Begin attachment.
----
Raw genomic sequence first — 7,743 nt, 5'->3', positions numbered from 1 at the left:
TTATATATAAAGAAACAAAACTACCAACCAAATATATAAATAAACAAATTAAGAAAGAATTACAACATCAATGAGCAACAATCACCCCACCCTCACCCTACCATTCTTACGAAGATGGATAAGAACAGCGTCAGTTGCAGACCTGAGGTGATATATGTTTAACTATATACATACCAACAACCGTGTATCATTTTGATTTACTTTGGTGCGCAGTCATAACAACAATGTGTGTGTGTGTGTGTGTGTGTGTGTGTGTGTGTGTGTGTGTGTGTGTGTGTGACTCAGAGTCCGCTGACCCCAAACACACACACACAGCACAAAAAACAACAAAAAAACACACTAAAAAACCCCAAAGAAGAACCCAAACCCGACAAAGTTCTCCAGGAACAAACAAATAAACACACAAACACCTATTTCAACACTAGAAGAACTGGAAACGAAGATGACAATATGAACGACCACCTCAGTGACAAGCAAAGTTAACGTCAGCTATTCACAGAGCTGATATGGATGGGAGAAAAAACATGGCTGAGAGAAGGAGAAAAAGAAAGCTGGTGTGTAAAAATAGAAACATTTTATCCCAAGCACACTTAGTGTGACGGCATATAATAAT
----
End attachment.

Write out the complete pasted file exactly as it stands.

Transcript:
Raw genomic sequence first — 7,743 nt, 5'->3', positions numbered from 1 at the left:
TTATATATAAAGAAACAAAACTACCAACCAAATATATAAATAAACAAATTAAGAAAGAATTACAACATCAATGAGCAACAATCACCCCACCCTCACCCTACCATTCTTACGAAGATGGATAAGAACAGCGTCAGTTGCAGACCTGAGGTGATATATGTTTAACTATATACATACCAACAACCGTGTATCATTTTGATTTACTTTGGTGCGCAGTCATAACAACAATGTGTGTGTGTGTGTGTGTGTGTGTGTGTGTGTGTGTGTGTGTGTGTGTGTGTGACTCAGAGTCCGCTGACCCCAAACACACACACACAGCACAAAAAACAACAAAAAAACACACTAAAAAACCCCAAAGAAGAACCCAAACCCGACAAAGTTCTCCAGGAACAAACAAATAAACACACAAACACCTATTTCAACACTAGAAGAACTGGAAACGAAGATGACAATATGAACGACCACCTCAGTGACAAGCAAAGTTAACGTCAGCTATTCACAGAGCTGATATGGATGGGAGAAAAAACATGGCTGAGAGAAGGAGAAAAAGAAAGCTGGTGTGTAAAAATAGAAACATTTTATCCCAAGCACACTTAGTGTGACGGCATATAATAAT